AEP responds to electricity bill complaints

Hundreds of people claim their December bills were too high

ROANOKE, Va. – American Electric Power representatives responded Tuesday to complaints that hundreds of people in the Roanoke Valley have sent to 10 News about their power bills.

Many people said their electricity bills are $100 or $200 higher for December compared to the fall months, and they don’t understand why.

Sandra Diaz said her family does whatever it can to keep electricity costs low in their small Roanoke apartment: using a towel for insulation, keeping the lights off and using a heater. But she said seeing her recent bill was a shock.

"It makes no sense when we conserve energy and we do everything we can not to use much electricity,” she said.

Her power bill in December more than doubled, to over $200.

"I was angry,” she said. “I don't understand why it's so high when we're not doing anything different here."

Roanoke resident Cathy Wydner’s bill doubled also.

"It just does not make any sense for my bill to double in one month,” Wydner said.

She said she’s worried about the future.

"It puts me in a bad position because I'm on a limited income, being disabled. How am I going to pay it?" she said.

These women are not alone. Some people in Roanoke showed us bills that are $200 higher and many show usage spikes that have more than doubled for their December bill. A petition to investigate the company has more than 15,000 signatures online.

AEP spokeswoman Teresa Hamilton Hall said many of the reactions are understandable.

"We sympathize. I can certainly understand. No one wants to see their electric bill increase, no one,” Hamilton Hall said.

She said the format of the bill changed recently, which may be why some people think they’re seeing new charges. Specifically, the delivery charge is in a new place, but is is not a new charge.

The Virginia State Corporation Commission governs companies like AEP. Hamilton Hall said there haven't been any rate changes or added any fees in the period of time in question.

"Any increase that a customer is seeing on their bill is reflective of their usage,” she said.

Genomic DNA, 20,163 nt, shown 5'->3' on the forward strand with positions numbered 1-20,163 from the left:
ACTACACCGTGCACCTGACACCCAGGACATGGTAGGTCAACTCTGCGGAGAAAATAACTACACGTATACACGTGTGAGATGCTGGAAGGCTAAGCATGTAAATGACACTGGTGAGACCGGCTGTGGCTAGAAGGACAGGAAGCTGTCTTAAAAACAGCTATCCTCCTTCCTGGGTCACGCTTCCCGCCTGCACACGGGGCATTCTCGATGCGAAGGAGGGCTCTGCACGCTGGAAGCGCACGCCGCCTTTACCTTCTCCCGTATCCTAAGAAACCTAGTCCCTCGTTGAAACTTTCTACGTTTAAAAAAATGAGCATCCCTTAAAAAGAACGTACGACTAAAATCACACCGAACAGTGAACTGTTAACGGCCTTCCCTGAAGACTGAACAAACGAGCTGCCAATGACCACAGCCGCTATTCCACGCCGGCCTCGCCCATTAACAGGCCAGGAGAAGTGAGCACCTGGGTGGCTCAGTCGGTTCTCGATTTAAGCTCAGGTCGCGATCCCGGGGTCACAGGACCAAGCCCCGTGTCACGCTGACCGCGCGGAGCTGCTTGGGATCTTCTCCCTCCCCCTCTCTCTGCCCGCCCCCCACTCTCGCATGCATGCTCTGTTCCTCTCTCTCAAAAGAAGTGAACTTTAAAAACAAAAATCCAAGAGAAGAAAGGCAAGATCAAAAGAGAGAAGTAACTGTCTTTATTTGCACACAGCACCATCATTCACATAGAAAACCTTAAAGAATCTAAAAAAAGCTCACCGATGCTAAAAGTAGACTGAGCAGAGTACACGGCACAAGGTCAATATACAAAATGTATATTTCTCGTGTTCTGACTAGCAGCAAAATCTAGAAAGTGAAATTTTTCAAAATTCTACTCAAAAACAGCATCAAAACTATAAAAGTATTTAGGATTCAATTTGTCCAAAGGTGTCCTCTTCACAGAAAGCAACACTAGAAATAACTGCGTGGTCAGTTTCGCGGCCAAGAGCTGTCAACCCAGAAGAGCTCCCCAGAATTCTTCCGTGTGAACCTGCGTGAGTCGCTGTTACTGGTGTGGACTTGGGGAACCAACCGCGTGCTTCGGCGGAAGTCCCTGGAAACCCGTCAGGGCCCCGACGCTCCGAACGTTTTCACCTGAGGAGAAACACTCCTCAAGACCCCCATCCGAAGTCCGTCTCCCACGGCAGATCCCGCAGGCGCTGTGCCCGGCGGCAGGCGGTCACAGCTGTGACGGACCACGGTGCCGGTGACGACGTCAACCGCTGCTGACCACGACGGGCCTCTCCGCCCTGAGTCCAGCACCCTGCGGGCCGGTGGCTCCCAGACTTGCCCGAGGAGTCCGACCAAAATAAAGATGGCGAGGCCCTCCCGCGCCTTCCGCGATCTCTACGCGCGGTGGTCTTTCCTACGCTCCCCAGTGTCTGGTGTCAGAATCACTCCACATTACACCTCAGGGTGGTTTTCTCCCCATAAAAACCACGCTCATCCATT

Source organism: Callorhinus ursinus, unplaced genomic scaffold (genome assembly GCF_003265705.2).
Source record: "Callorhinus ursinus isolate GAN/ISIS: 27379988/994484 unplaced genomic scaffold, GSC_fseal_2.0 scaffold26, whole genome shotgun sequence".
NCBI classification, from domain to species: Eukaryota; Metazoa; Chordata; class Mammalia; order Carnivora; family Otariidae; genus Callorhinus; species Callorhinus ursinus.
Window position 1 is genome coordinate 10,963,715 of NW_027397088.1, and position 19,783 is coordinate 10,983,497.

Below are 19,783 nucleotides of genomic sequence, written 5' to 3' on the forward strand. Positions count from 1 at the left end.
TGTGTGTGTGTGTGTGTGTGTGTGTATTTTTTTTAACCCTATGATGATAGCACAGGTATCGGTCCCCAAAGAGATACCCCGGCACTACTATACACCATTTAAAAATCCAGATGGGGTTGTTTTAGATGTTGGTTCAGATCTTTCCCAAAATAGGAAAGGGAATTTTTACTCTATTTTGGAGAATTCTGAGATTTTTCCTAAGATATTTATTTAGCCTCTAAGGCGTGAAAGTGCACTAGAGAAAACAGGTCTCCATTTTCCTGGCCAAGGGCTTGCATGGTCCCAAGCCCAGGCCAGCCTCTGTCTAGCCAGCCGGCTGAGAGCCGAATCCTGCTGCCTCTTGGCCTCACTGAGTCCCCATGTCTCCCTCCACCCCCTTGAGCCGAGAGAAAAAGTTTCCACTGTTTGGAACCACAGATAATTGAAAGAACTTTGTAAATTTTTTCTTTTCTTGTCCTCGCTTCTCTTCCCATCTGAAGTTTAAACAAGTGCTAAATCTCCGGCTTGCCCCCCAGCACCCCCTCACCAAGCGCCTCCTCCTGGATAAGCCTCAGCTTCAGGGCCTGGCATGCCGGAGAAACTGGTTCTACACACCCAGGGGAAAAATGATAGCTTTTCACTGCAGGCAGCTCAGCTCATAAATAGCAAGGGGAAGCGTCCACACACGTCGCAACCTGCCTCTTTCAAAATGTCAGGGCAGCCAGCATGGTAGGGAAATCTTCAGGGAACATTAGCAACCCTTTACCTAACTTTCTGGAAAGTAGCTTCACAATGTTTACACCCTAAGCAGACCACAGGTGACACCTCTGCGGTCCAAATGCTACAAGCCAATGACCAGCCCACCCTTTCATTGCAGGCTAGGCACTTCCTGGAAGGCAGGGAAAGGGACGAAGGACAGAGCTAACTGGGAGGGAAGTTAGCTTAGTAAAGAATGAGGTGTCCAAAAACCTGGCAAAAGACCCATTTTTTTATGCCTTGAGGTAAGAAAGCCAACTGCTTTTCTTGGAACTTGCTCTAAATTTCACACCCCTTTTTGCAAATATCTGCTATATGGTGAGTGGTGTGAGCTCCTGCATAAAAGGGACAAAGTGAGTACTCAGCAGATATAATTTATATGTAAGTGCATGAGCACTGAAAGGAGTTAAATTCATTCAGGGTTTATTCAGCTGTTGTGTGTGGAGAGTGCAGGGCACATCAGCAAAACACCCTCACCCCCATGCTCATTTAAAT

Colder conditions can lead to increased usage and higher bills. The month of November began with highs in the mid-60s, but ended with highs in the low 50s.

She encouraged anyone who has questions to call the customer service number, so representatives can answer questions about bills or budget plans.

AEP offers a monthly payment plan, which stabilizes monthly billing by making adjustments throughout the year. Another budget plan makes bills the same each month, ending in a “settle up” month that could result in a credit at the end of the billing year.

Hamilton Hall added that if someone can’t pay, the company doesn’t shut off power in freezing conditions.

AEP also provides services to make homes more efficient.

“Whether you have a heat pump, electric furnace, baseboard heat, oil, gas, whatever it may be, there are lots of tips and strategies to help improve the efficiency of your home and your heating system,” energy efficiency coordinator Zack Bacon said.

AEP offers a free online energy checkup to help people know how to make their homes more efficient, and it has a program that provides a rebate for a contractor giving an assessment of the efficiency of someone’s home.

There are other resources for people who are struggling.

10 News has reported on a program in the New River Valley where New River Community Action is taking applications for one-time assistance with electric bills for those who qualify. It's part of a partnership with AEP's Neighbor-to-Neighbor Dollar Energy Fund Hardship Program. Eligible customers receive a one-time grant that is applied directly to their electric bill.

Virginia 2-1-1, which connects people to community services, said Tuesday that it received more than 4,000 calls for utility assistance in southwest Virginia in the last year and was able to help all but 1 percent of the callers.

Groups like Roanoke’s Total Action for Progress also offer assistance to many people struggling to pay bills.